It was a joy to see the old desktop back again and I'm now going to ask you what I think will be the last question of this topic: In your opinion, should I take the plunge with 10.04 or just upgrade to the last version where the old style desktop is available?

Thanks for all your help.

Mike
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Postby nelz » Thu Mar 15, 2012 2:23 pm

Neither. Running an old version will become increasingly insecure and difficult. If you don't like Ubuntu's choice of desktop, use a different distro - like Mint or Fedora.
"Insanity: doing the same thing over and over again and expecting different results." (Albert Einstein)
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Postby mike0liver » Thu Mar 15, 2012 2:33 pm

It looks like there is a bit of Microsoft emulation going on here: "if you don't like it, go somewhere else". Never thought I'd encounter that attitude in the Linux world. What reassurance do I have that I'll like either Mint or Fedora or that they won't eventually change to something I don't like after I've switched?

I'll persevere with upgrading to Ubuntu Version 10.04 and see what I think. What's is it about Xubuntu's DE that you think might make it preferable to the Ubuntu one?

Sorry - I thought your last response might resolve things for me but it seems I must keep up with the race and not get to feeling comfortable with anything that might strike the tecchies as "old hat" - that's not Red Hat, but Old hat :? )

Cheers,

Mike
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Postby towy71 » Thu Mar 15, 2012 2:47 pm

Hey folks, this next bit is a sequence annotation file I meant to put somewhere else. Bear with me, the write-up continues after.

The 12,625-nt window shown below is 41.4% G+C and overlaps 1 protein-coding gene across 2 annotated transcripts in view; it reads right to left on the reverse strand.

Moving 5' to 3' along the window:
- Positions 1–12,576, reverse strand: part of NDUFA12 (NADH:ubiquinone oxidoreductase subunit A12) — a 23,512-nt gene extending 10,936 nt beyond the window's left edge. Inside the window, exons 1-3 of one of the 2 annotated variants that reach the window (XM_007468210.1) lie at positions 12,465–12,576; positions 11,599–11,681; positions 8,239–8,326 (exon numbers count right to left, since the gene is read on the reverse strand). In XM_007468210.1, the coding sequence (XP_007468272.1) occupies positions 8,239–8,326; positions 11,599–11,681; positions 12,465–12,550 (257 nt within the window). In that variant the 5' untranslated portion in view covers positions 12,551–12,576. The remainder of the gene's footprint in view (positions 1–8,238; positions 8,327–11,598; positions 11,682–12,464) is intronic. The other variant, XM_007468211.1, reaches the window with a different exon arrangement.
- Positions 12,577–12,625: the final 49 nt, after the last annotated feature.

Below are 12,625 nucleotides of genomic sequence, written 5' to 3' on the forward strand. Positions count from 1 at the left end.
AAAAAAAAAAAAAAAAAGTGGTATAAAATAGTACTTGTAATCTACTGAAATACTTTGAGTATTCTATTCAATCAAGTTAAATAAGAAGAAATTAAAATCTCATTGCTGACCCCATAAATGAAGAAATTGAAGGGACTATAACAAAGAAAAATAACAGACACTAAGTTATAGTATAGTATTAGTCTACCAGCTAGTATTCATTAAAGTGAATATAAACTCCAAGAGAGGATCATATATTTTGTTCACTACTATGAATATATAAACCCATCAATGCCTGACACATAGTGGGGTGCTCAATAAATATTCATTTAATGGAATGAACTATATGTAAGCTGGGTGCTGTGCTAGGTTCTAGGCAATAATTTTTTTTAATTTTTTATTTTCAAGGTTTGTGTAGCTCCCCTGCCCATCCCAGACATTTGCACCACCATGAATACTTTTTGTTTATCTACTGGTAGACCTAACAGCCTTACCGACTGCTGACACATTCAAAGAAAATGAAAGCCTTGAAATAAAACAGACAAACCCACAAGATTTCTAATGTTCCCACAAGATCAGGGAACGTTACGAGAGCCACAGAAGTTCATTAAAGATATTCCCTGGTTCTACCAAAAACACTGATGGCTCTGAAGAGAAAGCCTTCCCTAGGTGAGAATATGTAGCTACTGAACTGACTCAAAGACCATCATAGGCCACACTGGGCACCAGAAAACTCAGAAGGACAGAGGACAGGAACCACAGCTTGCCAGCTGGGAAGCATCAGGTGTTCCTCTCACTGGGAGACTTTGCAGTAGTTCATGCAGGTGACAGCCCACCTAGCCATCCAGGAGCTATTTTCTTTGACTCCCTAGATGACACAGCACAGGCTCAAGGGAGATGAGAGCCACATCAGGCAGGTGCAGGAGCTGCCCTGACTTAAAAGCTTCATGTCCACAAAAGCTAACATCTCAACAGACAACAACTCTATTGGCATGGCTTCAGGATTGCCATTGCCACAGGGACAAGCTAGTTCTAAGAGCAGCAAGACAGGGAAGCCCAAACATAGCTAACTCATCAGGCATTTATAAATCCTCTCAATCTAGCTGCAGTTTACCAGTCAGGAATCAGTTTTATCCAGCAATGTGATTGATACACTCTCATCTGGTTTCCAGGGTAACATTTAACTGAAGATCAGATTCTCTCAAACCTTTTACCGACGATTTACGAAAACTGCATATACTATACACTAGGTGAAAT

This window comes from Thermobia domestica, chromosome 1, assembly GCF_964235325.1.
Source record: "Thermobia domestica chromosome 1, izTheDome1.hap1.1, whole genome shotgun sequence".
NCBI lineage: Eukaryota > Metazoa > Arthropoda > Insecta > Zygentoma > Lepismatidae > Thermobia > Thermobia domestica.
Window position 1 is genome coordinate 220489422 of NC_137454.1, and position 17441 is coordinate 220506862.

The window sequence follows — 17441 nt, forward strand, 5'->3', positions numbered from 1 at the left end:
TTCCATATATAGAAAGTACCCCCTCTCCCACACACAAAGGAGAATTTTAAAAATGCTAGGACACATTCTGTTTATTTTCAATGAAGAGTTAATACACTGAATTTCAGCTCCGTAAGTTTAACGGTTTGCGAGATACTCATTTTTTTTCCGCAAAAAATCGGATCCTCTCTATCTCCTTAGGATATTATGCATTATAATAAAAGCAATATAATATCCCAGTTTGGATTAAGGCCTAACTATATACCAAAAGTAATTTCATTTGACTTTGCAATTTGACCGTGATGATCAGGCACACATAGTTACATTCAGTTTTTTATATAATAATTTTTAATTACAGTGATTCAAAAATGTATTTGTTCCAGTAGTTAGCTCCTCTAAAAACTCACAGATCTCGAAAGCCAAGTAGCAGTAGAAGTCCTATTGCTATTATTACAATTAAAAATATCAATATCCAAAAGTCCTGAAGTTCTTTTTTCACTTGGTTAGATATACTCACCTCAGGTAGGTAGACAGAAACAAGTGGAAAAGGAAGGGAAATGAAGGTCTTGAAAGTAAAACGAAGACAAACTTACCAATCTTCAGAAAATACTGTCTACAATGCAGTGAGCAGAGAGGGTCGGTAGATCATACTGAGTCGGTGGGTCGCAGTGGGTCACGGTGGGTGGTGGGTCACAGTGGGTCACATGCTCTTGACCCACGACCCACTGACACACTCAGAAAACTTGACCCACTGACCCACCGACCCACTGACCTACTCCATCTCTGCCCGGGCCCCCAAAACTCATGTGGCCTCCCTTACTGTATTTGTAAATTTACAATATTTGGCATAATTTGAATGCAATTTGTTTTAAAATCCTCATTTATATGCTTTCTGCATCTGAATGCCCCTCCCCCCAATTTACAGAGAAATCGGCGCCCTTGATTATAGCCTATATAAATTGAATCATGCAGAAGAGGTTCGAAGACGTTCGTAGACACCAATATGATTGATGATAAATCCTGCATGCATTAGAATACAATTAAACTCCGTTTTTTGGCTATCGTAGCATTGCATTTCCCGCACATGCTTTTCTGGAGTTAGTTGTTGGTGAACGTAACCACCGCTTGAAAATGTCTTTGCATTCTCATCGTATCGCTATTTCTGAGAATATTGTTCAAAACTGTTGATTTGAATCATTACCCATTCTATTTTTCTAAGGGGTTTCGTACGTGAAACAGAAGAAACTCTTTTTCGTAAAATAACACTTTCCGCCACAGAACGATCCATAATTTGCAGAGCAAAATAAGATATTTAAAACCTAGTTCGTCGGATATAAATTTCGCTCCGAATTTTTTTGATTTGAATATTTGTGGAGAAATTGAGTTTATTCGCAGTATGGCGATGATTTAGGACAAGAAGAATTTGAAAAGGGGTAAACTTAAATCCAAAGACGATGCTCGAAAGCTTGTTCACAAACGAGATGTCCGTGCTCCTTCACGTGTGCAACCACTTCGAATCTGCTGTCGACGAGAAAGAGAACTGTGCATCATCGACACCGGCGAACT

mike0liver wrote:It looks like there is a bit of Microsoft emulation going on here: "if you don't like it, go somewhere else". Never thought I'd encounter that attitude in the Linux world.
It isn't like that at all, it is just that there are many different Desktop Environments and different distributions use ones;-)
mike0liver wrote:What reassurance do I have that I'll like either Mint or Fedora or that they won't eventually change to something I don't like after I've switched?
We can't give any assurances that they won't mess up what you've got used to, but you can always add any number of DEs. I presume that you like the old paradigm of an easily identifiable menu etc.? Well Mint is a spinoff of Ubuntu that tries to maintain that, they say "Mint12 is like Ubuntu used to be, but better" ;-) http://www.linuxmint.com/rel_lisa_whatsnew.php

As nelz said using that old version of Ubuntu is not a good option as support for it is now coming to an end, best use an up to date distro
Last edited by towy71 on Thu Mar 15, 2012 2:55 pm, edited 1 time in total.
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Postby thenudehamster » Thu Mar 15, 2012 2:48 pm

There are several flavours of Linux based on Ubuntu, but not using the default Unity interface; personally, I like the interface but not the severely restricted colour scheme which is pretty depressing. I can't think of any offhand which still use Gnome 2 which was the standard up to U9.10 IIRC.